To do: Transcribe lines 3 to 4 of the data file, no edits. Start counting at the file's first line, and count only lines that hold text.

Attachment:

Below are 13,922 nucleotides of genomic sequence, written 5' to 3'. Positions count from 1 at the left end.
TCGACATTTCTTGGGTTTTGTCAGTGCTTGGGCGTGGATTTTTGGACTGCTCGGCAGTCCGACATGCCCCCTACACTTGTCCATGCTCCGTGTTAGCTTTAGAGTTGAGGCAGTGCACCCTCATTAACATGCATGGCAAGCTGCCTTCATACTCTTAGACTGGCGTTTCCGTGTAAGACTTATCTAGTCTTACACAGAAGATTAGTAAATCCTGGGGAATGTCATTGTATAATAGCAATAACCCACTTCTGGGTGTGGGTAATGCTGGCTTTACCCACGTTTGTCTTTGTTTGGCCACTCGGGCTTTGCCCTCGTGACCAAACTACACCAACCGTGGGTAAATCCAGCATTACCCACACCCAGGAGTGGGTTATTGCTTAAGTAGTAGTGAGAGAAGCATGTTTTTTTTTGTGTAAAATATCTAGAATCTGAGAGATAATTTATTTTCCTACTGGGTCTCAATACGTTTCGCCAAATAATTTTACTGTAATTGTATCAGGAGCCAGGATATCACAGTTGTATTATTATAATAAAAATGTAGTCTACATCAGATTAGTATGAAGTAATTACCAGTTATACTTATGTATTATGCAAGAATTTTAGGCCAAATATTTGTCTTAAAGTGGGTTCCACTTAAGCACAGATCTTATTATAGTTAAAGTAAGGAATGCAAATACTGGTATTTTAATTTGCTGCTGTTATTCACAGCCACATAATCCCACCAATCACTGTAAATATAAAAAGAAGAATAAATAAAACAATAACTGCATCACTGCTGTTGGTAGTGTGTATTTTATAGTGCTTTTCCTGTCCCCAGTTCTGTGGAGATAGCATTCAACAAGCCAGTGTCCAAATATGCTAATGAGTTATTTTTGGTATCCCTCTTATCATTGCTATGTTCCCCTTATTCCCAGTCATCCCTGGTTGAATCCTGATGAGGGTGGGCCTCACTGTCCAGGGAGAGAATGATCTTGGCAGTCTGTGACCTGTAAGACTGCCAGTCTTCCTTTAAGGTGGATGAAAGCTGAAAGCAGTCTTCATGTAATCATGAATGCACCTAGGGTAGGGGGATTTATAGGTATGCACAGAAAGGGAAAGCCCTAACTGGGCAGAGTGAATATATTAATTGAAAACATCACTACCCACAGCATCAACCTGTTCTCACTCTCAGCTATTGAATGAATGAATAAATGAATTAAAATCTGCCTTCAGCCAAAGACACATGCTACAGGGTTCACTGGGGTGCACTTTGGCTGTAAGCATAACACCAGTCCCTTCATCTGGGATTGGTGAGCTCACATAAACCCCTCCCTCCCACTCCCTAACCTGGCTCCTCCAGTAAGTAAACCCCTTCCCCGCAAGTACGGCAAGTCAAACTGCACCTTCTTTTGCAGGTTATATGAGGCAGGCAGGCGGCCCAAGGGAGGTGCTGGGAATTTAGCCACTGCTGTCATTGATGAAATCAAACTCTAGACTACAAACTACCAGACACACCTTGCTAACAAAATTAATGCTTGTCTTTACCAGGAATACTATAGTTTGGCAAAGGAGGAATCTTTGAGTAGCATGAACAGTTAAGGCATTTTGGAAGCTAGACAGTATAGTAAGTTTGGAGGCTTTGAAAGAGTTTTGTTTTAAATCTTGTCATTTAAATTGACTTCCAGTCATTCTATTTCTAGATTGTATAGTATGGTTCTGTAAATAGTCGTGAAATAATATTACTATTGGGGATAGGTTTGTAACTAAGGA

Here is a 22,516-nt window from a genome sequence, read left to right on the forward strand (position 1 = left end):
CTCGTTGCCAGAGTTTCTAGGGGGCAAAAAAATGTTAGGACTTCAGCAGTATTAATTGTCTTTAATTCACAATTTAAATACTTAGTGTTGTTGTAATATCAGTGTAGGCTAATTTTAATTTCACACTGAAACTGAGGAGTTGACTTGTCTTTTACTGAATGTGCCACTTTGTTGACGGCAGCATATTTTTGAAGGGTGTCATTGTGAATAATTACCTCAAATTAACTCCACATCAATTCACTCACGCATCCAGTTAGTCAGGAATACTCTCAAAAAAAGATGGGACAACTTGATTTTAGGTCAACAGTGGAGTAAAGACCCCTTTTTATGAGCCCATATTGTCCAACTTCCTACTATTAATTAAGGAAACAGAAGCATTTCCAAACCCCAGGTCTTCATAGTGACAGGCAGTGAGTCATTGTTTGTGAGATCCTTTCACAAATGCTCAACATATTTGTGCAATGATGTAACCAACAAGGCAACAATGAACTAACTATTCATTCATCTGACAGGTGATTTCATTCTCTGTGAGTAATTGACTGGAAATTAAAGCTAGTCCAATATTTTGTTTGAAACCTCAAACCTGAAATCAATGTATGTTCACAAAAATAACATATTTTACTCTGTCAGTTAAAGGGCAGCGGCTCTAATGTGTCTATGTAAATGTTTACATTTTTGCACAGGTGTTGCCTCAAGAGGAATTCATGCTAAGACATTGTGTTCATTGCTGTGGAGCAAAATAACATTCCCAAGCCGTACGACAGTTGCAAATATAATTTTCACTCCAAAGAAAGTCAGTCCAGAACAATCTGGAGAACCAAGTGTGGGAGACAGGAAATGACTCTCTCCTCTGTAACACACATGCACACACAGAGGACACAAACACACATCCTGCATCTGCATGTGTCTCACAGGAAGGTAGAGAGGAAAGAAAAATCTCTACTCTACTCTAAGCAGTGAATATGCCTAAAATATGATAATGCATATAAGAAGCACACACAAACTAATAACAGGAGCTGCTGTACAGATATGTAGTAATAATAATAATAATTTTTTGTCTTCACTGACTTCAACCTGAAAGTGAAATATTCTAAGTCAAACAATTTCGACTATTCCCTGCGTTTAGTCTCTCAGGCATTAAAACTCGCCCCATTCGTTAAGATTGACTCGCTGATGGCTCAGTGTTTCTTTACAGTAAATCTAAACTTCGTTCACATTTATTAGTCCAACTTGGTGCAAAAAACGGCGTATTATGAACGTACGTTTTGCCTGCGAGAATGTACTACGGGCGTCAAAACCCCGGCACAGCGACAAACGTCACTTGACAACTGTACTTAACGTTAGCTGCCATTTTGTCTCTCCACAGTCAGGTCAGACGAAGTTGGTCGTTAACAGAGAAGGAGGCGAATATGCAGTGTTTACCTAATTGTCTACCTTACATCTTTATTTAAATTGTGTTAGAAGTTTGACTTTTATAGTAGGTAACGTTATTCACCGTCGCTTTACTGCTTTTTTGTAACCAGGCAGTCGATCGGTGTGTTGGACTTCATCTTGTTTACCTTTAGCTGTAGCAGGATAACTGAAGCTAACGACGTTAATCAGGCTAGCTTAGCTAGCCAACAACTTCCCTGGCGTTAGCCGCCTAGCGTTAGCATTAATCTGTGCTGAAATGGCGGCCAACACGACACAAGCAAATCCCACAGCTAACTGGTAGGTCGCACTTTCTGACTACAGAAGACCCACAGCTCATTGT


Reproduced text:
Here is a 22,516-nt window from a genome sequence, read left to right on the forward strand (position 1 = left end):
CTCGTTGCCAGAGTTTCTAGGGGGCAAAAAAATGTTAGGACTTCAGCAGTATTAATTGTCTTTAATTCACAATTTAAATACTTAGTGTTGTTGTAATATCAGTGTAGGCTAATTTTAATTTCACACTGAAACTGAGGAGTTGACTTGTCTTTTACTGAATGTGCCACTTTGTTGACGGCAGCATATTTTTGAAGGGTGTCATTGTGAATAATTACCTCAAATTAACTCCACATCAATTCACTCACGCATCCAGTTAGTCAGGAATACTCTCAAAAAAAGATGGGACAACTTGATTTTAGGTCAACAGTGGAGTAAAGACCCCTTTTTATGAGCCCATATTGTCCAACTTCCTACTATTAATTAAGGAAACAGAAGCATTTCCAAACCCCAGGTCTTCATAGTGACAGGCAGTGAGTCATTGTTTGTGAGATCCTTTCACAAATGCTCAACATATTTGTGCAATGATGTAACCAACAAGGCAACAATGAACTAACTATTCATTCATCTGACAGGTGATTTCATTCTCTGTGAGTAATTGACTGGAAATTAAAGCTAGTCCAATATTTTGTTTGAAACCTCAAACCTGAAATCAATGTATGTTCACAAAAATAACATATTTTACTCTGTCAGTTAAAGGGCAGCGGCTCTAATGTGTCTATGTAAATGTTTACATTTTTGCACAGGTGTTGCCTCAAGAGGAATTCATGCTAAGACATTGTGTTCATTGCTGTGGAGCAAAATAACATTCCCAAGCCGTACGACAGTTGCAAATATAATTTTCACTCCAAAGAAAGTCAGTCCAGAACAATCTGGAGAACCAAGTGTGGGAGACAGGAAATGACTCTCTCCTCTGTAACACACATGCACACACAGAGGACACAAACACACATCCTGCATCTGCATGTGTCTCACAGGAAGGTAGAGAGGAAAGAAAAATCTCTACTCTACTCTAAGCAGTGAATATGCCTAAAATATGATAATGCATATAAGAAGCACACACAAACTAATAACAGGAGCTGCTGTACAGATATGTAGTAATAATAATAATAATTTTTTGTCTTCACTGACTTCAACCTGAAAGTGAAATATTCTAAGTCAAACAATTTCGACTATTCCCTGCGTTTAGTCTCTCAGGCATTAAAACTCGCCCCATTCGTTAAGATTGACTCGCTGATGGCTCAGTGTTTCTTTACAGTAAATCTAAACTTCGTTCACATTTATTAGTCCAACTTGGTGCAAAAAACGGCGTATTATGAACGTACGTTTTGCCTGCGAGAATGTACTACGGGCGTCAAAACCCCGGCACAGCGACAAACGTCACTTGACAACTGTACTTAACGTTAGCTGCCATTTTGTCTCTCCACAGTCAGGTCAGACGAAGTTGGTCGTTAACAGAGAAGGAGGCGAATATGCAGTGTTTACCTAATTGTCTACCTTACATCTTTATTTAAATTGTGTTAGAAGTTTGACTTTTATAGTAGGTAACGTTATTCACCGTCGCTTTACTGCTTTTTTGTAACCAGGCAGTCGATCGGTGTGTTGGACTTCATCTTGTTTACCTTTAGCTGTAGCAGGATAACTGAAGCTAACGACGTTAATCAGGCTAGCTTAGCTAGCCAACAACTTCCCTGGCGTTAGCCGCCTAGCGTTAGCATTAATCTGTGCTGAAATGGCGGCCAACACGACACAAGCAAATCCCACAGCTAACTGGTAGGTCGCACTTTCTGACTACAGAAGACCCACAGCTCATTGT